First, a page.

Healing after MI requires a tightly regulated process of wound healing and scar formation that consists of three overlapping phases. The initial inflammatory phase for removal of dead tissue is followed rapidly by the formation of granulation tissue, which is rich in leukocytes, new vessels, and proliferating fibroblasts. The final, maturation phase is characterized by a regression of granulation tissue and a progressive maturation of the collagenous ECM. Alterations in this well orchestrated response to myocardial necrosis leads to adverse infarct healing, cardiac rupture, and cardiac dysfunction (7). SPARC modulates ECM turnover in part through its effect on collagen synthesis, extracellular proteases, and growth factors (1). In addition, SPARC binds to TGF-β receptor type II in the presence of TGF-β and thereby affects its downstream signaling in mesangial cells (8).
Because SPARC is increased after MI and can affect ECM organization, we hypothesized that SPARC regulates infarct healing and ECM maturation after MI and might thereby protect against cardiac rupture and dysfunction. Our data reveal that loss of SPARC results in the formation of a disorganized scar and immature collagen matrix after MI. Adverse infarct healing in SPARC-null hearts evolves into increased cardiac rupture and dysfunction, whereas adenoviral overexpression of SPARC protects against cardiac dilatation and failure after MI. SPARC is therefore a promising target to obtain proper infarct healing and collagen maturation and prevent cardiac rupture, dilatation, and dysfunction after MI.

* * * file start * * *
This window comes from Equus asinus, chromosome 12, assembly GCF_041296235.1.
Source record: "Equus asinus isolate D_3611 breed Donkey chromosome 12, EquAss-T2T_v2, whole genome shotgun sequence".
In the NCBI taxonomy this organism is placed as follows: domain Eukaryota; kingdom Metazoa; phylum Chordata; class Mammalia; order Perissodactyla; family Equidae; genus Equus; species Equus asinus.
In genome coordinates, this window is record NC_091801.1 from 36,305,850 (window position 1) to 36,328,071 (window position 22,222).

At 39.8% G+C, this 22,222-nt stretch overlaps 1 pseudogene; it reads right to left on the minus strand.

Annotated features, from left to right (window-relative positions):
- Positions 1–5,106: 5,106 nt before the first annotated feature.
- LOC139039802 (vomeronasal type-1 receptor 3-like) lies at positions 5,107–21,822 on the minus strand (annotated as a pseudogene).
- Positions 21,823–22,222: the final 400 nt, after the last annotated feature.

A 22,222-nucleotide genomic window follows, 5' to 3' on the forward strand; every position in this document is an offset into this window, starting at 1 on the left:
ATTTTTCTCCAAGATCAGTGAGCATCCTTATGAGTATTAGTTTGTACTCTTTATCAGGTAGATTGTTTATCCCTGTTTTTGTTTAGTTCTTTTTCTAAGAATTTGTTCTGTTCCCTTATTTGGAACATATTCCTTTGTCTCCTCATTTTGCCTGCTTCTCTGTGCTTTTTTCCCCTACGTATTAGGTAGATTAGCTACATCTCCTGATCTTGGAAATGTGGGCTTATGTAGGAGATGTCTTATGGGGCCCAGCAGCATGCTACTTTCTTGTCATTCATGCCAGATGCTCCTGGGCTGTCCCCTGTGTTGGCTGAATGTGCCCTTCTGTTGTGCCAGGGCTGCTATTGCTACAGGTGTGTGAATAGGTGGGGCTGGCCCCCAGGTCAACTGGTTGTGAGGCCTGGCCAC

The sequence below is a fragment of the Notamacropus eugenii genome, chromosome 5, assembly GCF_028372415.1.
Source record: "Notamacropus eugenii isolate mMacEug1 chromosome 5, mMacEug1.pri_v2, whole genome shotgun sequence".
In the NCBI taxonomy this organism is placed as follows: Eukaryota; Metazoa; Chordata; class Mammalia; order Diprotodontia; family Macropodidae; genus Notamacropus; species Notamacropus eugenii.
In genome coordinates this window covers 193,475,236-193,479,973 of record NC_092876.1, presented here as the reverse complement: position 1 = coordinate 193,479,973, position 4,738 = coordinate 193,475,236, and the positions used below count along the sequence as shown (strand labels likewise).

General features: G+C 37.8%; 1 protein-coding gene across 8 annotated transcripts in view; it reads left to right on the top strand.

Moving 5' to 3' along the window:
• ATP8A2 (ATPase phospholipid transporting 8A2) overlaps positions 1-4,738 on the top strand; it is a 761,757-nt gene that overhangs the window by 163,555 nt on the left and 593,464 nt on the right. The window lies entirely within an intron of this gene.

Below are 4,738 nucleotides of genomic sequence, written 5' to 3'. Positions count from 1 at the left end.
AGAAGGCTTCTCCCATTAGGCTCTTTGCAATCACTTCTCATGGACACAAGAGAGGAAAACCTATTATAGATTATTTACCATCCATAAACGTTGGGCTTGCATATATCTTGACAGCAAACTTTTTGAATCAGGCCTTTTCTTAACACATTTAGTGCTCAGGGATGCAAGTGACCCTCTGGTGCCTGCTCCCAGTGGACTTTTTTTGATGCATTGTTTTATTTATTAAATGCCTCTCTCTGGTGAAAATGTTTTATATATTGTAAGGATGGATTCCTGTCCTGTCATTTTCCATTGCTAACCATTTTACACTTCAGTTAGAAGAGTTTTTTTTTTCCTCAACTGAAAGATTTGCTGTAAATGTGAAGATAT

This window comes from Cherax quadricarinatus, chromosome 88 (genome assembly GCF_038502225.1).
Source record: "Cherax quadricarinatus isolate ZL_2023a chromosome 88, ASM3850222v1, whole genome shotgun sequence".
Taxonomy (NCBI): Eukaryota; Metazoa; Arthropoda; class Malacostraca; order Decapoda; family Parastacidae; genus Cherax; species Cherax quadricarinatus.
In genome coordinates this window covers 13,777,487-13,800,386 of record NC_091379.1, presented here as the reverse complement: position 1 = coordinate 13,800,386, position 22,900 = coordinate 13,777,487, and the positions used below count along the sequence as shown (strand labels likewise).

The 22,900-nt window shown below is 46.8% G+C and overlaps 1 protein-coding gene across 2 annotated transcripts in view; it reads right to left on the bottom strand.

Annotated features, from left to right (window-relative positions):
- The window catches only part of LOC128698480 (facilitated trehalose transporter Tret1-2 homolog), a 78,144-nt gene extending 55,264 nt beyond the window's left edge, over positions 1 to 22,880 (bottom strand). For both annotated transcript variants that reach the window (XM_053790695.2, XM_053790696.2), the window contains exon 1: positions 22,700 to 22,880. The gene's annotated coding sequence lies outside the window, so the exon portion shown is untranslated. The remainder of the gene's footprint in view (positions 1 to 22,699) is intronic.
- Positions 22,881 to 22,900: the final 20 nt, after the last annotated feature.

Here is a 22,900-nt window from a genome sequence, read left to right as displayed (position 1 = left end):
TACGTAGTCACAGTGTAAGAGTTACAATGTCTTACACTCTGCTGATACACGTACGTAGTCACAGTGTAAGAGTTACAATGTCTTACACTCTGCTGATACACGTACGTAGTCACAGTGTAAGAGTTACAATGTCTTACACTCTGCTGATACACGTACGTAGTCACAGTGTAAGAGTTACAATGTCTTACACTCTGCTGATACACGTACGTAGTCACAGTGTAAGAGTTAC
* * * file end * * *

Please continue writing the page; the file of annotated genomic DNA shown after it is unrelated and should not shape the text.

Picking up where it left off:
SPARC expression is induced after MI
To assess the expression of SPARC in the cardiac healing process, we examined SPARC protein expression in myocardial tissue of WT mice after MI. Immunoblotting of SPARC in noninfarcted remote left ventricle (LV) only revealed a moderate increase of SPARC protein expression at 3 d after MI (Fig. 1 A). In contrast, and concordant with previous findings (3, 4), SPARC protein levels were strongly increased in the infarcted LV at 7 and 14 d after MI (Fig. 1 A). Immunohistochemistry confirmed that SPARC was low to absent in sham-operated (Fig. 1 B) and in noninfarcted remote LV (Fig. 1 C) but abundantly present in the infarcted LV (Fig. 1, C and D). Double immunohistochemistry revealed that SPARC mainly colocalized with α–smooth muscle actin–positive cells (infiltrating myofibroblast; Fig. 1, E–G) and CD45-immunoreactive leukocytes (Fig. 1, H–J). Thus, SPARC protein showed a localized deposition contemporaneous with the formation of granulation tissue and progressive maturation of the infarct scar.